The same applies to Jesus - he only became somebody of wider significance long after his death, after the message of his cult had appealed to all manner of gentiles and become a widespread religion. It seems more parsimonious to assume a real executed Jewish rebel, from a time and place in which executed Jewish rebels were commonplace, than it does to suppose a mythical character later redacted into a real man.

Now, this isn't to offer any support for the specific stories of the Gospels, as many are clearly inventions from various sources. But before you start protesting that we're back to 'a Jesus who didn't do this and that', the thread isn't called 'Is Chrisitanity True', but 'Reconstructing the Historical Jesus'. Obviously I don't believe in the myths about Jesus, not being Christian, but it's an interested topic what, if anything, these myths are originally based on.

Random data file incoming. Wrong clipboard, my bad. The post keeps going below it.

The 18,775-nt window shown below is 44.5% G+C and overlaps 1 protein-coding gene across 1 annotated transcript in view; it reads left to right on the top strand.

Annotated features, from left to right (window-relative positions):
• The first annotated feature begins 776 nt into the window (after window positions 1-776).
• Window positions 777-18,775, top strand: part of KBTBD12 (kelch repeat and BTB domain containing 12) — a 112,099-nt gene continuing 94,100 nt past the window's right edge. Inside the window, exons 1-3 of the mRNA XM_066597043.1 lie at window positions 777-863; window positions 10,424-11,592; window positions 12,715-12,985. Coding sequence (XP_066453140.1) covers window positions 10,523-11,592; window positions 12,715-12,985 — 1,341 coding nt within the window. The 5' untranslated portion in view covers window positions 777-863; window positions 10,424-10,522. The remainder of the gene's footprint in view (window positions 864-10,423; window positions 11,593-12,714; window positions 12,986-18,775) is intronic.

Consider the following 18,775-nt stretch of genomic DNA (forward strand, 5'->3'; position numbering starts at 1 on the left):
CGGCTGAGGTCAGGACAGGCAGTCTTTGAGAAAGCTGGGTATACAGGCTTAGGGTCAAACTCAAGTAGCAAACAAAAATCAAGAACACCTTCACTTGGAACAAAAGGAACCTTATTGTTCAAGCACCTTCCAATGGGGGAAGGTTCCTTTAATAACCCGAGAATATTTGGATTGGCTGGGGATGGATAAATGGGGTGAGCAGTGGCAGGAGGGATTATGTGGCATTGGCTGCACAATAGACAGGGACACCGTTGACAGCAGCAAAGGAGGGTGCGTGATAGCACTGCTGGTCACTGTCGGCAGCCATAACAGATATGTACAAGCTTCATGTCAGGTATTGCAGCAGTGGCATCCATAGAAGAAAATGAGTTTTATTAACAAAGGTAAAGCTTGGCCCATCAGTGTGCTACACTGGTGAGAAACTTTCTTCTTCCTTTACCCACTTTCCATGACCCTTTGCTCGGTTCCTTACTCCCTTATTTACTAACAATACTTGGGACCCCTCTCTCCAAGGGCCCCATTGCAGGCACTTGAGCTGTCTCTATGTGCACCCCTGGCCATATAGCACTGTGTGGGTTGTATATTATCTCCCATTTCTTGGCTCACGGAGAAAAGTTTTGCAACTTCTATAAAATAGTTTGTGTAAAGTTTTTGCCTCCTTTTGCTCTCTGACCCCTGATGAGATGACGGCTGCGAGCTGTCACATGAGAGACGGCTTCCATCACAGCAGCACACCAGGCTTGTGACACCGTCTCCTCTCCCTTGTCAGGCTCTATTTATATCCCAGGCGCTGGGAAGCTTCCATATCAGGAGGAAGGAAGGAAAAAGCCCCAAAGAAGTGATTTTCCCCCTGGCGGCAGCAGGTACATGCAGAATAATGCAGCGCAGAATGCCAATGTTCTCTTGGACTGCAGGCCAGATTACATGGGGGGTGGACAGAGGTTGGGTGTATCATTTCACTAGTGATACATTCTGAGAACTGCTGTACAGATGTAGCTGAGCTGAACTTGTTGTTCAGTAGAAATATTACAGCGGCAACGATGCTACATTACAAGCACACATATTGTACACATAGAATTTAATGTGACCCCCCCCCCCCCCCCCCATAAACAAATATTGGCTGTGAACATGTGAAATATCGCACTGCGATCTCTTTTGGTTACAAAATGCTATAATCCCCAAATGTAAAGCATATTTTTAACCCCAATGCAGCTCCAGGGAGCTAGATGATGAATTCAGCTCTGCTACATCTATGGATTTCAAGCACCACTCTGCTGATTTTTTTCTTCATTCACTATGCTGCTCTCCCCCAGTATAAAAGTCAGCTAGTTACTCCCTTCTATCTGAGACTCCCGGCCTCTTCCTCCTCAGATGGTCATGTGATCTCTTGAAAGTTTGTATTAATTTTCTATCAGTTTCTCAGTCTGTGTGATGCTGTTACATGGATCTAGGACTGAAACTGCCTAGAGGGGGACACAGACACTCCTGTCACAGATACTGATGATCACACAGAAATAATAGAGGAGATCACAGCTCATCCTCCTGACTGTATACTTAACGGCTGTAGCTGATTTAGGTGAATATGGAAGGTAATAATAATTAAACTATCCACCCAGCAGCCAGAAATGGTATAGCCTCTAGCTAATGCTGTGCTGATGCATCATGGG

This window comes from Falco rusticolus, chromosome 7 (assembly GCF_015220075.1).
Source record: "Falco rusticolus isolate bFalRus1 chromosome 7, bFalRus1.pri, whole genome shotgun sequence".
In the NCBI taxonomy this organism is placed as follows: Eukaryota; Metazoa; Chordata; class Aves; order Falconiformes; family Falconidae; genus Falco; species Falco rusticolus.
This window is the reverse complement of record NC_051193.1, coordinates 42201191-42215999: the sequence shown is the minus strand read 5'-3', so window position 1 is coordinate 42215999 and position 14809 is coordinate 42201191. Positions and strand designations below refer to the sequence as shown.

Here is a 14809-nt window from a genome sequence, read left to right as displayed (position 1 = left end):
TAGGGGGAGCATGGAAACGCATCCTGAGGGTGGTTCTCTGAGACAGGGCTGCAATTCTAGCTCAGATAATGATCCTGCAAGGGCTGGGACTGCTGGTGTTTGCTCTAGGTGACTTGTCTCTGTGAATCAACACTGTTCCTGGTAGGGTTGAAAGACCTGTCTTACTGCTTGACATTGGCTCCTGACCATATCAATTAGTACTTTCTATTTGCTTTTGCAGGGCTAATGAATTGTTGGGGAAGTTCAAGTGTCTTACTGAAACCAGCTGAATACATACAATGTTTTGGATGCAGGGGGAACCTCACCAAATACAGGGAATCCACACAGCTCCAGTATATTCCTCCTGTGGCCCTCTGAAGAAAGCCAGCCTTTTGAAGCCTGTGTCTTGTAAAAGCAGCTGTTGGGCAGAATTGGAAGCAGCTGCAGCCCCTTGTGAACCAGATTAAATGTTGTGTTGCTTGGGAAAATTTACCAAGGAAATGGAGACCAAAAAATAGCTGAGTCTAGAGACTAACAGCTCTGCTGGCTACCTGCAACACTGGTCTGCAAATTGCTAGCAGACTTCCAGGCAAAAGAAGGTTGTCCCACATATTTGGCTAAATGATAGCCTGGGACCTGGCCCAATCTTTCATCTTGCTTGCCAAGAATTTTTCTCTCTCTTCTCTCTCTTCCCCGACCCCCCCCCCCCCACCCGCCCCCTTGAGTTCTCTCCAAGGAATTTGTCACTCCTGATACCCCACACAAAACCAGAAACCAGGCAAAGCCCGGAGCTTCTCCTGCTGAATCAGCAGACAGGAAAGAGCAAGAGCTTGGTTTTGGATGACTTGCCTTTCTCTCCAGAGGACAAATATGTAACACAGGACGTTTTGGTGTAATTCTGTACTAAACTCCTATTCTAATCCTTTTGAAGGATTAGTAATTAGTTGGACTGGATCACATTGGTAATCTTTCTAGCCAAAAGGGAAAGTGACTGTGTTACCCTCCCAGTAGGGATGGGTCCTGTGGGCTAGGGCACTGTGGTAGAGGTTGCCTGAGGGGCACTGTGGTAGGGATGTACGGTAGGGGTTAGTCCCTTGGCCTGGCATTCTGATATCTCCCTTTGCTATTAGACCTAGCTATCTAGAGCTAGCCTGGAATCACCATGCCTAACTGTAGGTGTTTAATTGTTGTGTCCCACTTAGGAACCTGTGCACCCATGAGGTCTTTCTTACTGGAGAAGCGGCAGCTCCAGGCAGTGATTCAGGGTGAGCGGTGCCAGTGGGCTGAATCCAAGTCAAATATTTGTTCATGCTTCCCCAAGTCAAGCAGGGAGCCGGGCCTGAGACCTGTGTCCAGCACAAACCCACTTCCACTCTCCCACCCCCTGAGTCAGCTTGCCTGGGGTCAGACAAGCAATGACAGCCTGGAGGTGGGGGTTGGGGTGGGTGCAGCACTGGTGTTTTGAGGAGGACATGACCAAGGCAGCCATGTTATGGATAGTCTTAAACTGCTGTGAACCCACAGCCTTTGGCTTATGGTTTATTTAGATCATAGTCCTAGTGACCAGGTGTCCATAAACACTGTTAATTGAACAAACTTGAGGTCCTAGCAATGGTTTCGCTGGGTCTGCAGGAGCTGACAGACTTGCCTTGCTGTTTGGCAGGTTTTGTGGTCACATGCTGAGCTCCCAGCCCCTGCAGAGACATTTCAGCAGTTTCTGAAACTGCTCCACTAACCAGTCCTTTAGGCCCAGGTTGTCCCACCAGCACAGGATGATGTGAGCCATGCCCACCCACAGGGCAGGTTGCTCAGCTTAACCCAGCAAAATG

Edited by caffeine, : No reason given.


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caffeine
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Posts: 1799
From: Prague, Czech Republic
Joined: 10-22-2008


Message 164 of 560 (617157)
05-26-2011 10:09 AM
Reply to: Message 163 by Theodoric
05-26-2011 8:56 AM


Re: Execution records
Theodoric writes:

So the historical Jesus was as much historical as Robin Hood and William Tell?

How can we equate any of these 'messiah' rebels with Jesus of the Bible, if nothing in the bible actually happened? The "historical Jesus" wasn't named Jesus, didn't do miracles, wasn't the king of the Jews, wasn't crucified by the Romans, and didn't rise from the dead? That would make him not Jesus wouldn't it.

I wasn't suggesting to equate any of these rebels with Jesus. I was pointing out that Jewish rebels were a common thing in first-century Palestine, and none of them seem to have been mentioned by people like Philo, Seneca or Plutarch - so the fact that they didn't mention Jesus either isn't really relevant to the question of his historicity.